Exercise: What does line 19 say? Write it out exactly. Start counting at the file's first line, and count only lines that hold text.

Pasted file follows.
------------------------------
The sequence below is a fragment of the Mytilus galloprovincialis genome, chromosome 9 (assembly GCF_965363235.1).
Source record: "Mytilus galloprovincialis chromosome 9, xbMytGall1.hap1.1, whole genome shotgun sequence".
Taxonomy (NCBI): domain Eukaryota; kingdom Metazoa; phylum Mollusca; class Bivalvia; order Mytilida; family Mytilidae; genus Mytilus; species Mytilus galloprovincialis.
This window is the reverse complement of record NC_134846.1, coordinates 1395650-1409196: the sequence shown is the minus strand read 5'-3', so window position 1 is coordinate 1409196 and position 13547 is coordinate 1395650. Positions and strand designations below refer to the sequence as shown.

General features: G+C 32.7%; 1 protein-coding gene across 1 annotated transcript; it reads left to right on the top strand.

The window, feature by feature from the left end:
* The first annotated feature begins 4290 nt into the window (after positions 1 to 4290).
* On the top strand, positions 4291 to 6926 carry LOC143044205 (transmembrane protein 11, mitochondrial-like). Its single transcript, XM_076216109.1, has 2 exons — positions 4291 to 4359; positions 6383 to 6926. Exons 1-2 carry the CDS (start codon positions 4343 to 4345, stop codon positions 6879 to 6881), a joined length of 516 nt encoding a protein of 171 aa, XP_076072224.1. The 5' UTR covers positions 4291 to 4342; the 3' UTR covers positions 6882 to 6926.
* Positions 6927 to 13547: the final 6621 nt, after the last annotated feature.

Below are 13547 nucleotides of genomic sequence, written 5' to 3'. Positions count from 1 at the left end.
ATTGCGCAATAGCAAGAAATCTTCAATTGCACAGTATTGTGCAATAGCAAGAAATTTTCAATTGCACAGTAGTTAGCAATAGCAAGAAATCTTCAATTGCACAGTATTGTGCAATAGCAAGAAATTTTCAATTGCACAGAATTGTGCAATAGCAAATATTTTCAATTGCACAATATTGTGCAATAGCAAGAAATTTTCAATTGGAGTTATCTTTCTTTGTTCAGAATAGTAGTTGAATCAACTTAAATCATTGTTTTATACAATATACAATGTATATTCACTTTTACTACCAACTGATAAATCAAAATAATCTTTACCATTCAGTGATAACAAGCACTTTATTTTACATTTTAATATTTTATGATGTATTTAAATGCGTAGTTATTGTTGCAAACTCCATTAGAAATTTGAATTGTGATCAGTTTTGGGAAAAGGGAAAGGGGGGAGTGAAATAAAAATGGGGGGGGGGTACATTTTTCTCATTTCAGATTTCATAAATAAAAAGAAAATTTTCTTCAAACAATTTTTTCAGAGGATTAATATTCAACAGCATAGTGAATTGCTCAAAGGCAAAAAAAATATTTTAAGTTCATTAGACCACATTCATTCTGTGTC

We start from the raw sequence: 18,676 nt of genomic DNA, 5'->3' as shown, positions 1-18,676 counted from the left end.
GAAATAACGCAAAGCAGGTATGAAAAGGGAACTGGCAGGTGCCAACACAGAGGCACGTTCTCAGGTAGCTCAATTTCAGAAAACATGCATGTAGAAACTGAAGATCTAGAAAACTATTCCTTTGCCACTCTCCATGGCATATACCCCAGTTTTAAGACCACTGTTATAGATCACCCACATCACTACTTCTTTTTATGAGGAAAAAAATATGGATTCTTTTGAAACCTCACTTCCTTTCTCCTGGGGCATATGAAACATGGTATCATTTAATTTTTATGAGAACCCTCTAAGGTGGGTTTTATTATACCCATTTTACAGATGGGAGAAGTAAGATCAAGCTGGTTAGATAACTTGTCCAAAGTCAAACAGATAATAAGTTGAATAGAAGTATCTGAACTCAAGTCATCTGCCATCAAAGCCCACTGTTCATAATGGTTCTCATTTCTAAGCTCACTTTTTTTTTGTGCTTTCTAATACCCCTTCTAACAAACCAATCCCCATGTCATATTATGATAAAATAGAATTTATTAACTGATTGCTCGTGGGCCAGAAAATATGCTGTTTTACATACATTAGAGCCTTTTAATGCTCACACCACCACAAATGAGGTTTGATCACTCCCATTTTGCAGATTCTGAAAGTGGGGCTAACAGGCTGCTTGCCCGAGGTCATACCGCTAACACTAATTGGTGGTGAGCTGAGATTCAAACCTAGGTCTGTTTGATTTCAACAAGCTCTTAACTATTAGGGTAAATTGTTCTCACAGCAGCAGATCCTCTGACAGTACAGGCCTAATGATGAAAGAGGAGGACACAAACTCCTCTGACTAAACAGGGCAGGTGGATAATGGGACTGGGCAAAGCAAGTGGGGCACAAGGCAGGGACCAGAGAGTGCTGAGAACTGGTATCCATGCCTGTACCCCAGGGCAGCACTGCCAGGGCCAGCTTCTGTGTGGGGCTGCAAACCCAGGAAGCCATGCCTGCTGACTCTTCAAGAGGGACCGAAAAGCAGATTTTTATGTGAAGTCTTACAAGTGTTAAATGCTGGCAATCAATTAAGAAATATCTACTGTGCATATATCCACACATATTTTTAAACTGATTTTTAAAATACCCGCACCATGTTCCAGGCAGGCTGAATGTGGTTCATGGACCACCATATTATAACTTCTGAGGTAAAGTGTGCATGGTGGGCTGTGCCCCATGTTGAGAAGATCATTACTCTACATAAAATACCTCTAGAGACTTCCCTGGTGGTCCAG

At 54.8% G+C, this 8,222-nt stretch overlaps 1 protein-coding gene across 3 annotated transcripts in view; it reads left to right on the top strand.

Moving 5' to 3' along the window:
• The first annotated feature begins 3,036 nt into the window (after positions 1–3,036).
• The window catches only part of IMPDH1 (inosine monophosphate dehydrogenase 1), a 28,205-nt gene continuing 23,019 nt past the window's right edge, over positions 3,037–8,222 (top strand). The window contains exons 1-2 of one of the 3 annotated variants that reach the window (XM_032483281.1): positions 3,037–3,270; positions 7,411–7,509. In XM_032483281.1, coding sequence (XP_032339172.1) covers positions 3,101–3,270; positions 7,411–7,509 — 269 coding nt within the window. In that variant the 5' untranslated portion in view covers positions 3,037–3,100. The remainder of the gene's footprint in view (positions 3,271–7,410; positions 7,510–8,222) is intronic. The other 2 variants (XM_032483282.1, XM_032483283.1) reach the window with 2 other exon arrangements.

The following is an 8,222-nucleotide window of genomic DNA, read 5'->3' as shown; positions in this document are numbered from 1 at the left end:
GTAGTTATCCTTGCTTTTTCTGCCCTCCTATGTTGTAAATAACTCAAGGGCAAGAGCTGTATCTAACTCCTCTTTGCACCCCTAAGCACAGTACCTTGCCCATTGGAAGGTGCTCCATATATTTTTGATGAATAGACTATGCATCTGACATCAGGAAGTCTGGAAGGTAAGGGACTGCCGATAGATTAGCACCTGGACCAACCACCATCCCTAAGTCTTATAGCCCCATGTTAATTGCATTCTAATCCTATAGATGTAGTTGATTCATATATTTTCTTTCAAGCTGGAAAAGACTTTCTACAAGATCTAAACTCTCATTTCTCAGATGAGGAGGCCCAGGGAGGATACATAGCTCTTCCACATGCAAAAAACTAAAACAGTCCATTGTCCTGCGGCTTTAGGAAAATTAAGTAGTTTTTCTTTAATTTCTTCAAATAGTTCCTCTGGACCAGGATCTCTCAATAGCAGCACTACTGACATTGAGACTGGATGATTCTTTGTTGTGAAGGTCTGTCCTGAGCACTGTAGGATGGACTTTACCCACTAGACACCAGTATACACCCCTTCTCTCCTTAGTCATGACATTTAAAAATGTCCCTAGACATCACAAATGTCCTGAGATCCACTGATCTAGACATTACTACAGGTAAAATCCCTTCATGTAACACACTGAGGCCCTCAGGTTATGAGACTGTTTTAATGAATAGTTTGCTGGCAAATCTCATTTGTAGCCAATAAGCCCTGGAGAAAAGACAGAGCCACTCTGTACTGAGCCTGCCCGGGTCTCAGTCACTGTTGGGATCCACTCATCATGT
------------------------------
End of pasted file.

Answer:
GTAGTTATCCTTGCTTTTTCTGCCCTCCTATGTTGTAAATAACTCAAGGGCAAGAGCTGTATCTAACTCCTCTTTGCACCCCTAAGCACAGTACCTTGCCCATTGGAAGGTGCTCCATATATTTTTGATGAATAGACTATGCATCTGACATCAGGAAGTCTGGAAGGTAAGGGACTGCCGATAGATTAGCACCTGGACCAACCACCATCCCTAAGTCTTATAGCCCCATGTTAATTGCATTCTAATCCTATAGATGTAGTTGATTCATATATTTTCTTTCAAGCTGGAAAAGACTTTCTACAAGATCTAAACTCTCATTTCTCAGATGAGGAGGCCCAGGGAGGATACATAGCTCTTCCACATGCAAAAAACTAAAACAGTCCATTGTCCTGCGGCTTTAGGAAAATTAAGTAGTTTTTCTTTAATTTCTTCAAATAGTTCCTCTGGACCAGGATCTCTCAATAGCAGCACTACTGACATTGAGACTGGATGATTCTTTGTTGTGAAGGTCTGTCCTGAGCACTGTAGGATGGACTTTACCCACTAGACACCAGTATACACCCCTTCTCTCCTTAGTCATGACATTTAAAAATGTCCCTAGACATCACAAATGTCCTGAGATCCACTGATCTAGACATTACTACAGGTAAAATCCCTTCATGTAACACACTGAGGCCCTCAGGTTATGAGACTGTTTTAATGAATAGTTTGCTGGCAAATCTCATTTGTAGCCAATAAGCCCTGGAGAAAAGACAGAGCCACTCTGTACTGAGCCTGCCCGGGTCTCAGTCACTGTTGGGATCCACTCATCATGT